Student Awards 2020: our winners look to the future

An architectural image of a birds-eye view of Glasgow Green with a proposed development including a large arch
Published: 08/10/2020

With the challenges presented to architecture students this year, resilience has been a key focus both personally and in their discipline. Design solutions to social problems cropped up frequently in the 96 entries we received this year. Of the five winners, the holistic awareness of context shone through in their work. Reflecting on architecture in 2020, the Student Award winners look forward to building back better.

An architectural illustration of a street scene in a retrofitted modernist housing estate in Antwerp
Extract from Dana Cherepkova's award-winning entry

Dana Cherepkova - winner of Architecture and Design Scotland's Urban Design award

Dana Cherepkova completed her Diploma in Architecture at Glasgow School of Art having graduated at the University of Edinburgh. She co-founded Un/Common which discussed Glasgow’s Urban Renewal at Arch Fringe 2019. Her work was also commended for the A&DS Sustainable Design Award.

Tell us about your project?

In many cities, modernist social housing estates are deteriorating and struggling to improve their reputation. Demolition and relocation of residents has been a common redevelopment strategy. However, this is no longer economically, environmentally and socially sustainable in many cases.

The project’s four slab blocks in Luchtbal, Antwerp, are retained, allowing the residents to occupy their flats during construction and local identity to be maintained.

Surveys suggest a need for greater social cohesion between the ethnically diverse and economically deprived residents. ‘Missing’ elements were added to the estate, creating opportunities for residents to form stronger social connections. ‘In between’ spaces were added to soften the transition from the private flat and an overwhelming outdoor public space. Shared facilities in the newly formed communal courtyards create opportunities for meeting neighbours and building trust.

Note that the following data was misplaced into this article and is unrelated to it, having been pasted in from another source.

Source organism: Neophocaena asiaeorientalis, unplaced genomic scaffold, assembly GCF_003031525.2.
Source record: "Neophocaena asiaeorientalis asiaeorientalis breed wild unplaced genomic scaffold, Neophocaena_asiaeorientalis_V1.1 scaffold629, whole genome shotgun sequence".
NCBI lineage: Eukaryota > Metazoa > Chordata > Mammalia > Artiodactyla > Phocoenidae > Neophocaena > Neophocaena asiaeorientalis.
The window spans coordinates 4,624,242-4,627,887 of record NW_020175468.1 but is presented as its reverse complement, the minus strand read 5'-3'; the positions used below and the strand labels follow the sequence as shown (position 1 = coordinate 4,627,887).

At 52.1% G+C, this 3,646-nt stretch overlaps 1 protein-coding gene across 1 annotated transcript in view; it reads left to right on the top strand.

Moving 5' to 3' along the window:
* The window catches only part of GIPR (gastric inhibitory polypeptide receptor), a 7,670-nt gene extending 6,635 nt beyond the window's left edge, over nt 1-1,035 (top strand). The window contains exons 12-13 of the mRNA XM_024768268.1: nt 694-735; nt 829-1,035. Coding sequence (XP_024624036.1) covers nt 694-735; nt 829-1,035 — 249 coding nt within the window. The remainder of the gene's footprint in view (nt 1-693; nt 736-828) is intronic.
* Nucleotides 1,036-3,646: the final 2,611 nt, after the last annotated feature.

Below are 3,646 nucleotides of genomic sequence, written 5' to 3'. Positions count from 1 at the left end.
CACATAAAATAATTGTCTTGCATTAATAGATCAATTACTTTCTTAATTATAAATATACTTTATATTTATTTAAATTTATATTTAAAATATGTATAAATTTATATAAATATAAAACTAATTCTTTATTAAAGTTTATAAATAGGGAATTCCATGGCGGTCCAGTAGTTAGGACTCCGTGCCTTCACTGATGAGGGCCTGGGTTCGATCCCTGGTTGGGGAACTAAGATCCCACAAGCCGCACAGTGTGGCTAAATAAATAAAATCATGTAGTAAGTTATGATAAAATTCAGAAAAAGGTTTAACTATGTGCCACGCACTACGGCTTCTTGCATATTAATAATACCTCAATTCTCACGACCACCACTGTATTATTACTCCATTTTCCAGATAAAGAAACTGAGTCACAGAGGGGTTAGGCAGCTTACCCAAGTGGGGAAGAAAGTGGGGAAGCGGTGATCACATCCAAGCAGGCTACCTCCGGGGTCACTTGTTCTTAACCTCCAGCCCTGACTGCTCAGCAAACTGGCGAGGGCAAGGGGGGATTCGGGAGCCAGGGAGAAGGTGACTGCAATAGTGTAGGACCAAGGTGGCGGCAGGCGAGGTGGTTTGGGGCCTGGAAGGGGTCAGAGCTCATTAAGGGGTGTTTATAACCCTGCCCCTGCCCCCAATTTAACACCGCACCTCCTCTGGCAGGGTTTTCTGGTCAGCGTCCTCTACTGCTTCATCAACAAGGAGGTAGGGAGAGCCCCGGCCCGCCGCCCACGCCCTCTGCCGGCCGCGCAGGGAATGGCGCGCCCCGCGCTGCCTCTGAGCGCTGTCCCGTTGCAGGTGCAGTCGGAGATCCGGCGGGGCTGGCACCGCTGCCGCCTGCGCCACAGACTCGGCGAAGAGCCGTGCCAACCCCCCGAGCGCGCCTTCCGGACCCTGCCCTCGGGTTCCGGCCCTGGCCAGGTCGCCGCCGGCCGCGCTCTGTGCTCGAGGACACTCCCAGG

Glasgow is a fascinating city to study architecture in. Walking around the city you can learn almost as much from the ‘unsuccessful’ interventions as the successful. It is interesting to see how people adapt to them and unexpected positive outcomes that arise.

Dana Cherepkova

How has studying architecture under lockdown felt?

Isolating and frustrating. I came to realise how important the studio culture and peers support is when you study architecture. This experience pushed us to find new ways to stay connected and continue to support each other.

Over the lockdown, I formed a student-led open digital platform, Studio Culture, which supported students through months of lockdown and was a place to share work, ideas and resources. This led to a collaborative research project with Reset Architecture collective to gather ideas from students on how to keep the studio culture vibrant, inclusive, and accessible when adapting the studio-based education to covid-19 regulations.

We carried out the Alt. Studio project – a short ideas competition and a workshop between MSA students and staff. We received a great number of responses and some ideas are being developed further.

What is it like studying architecture in Scotland?

I enjoy it. While studying at GSA we were encouraged to observe what is around us and learn from the places around us. Glasgow is a fascinating city to study architecture in. Walking around the city you can learn almost as much from the ‘unsuccessful’ interventions as the successful. It is interesting to see how people adapt to them and unexpected positive outcomes that arise.

What are your plans for the future?

I’m am working part-time at O’DonnellBrown architects in Glasgow whilst continuing my masters at GSA. I am researching the area of Govanhill in Glasgow and how the degradation of urban fabric affects a sense of community in an ethnically diverse neighbourhood.

An illustration of a concrete structure acting as a flood barrier, with a series of geometric vessels or arks being detached from it by cranes. The arks contain important artefacts and archives.
Andrew Law Zi Hang

Andrew Law Zi Hang - Winner of the RIAS Andy MacMillan Drawing Award

Ark of Antwerp won the drawing award but was also shortlisted for the RIAS Rowand Anderson Silver Medal. Andrew is continuing study at Glasgow School of Art with a course in conservation while building his portfolio.

Tell us about your project?

The Ark of Antwerp addresses rising sea levels in the context of Antwerp, Belgium. As architectural intervention, the piece changes and responds to shifting contexts as global catastrophe looms. The structure begins as a sole-flood barrier, then to a series of archiving rooms and eventually an Ark that preserves the key artefacts of the city. The piece grows into an Ark Capsule; a fragile, delicate piece of memory preserver that sits on top of the Ark.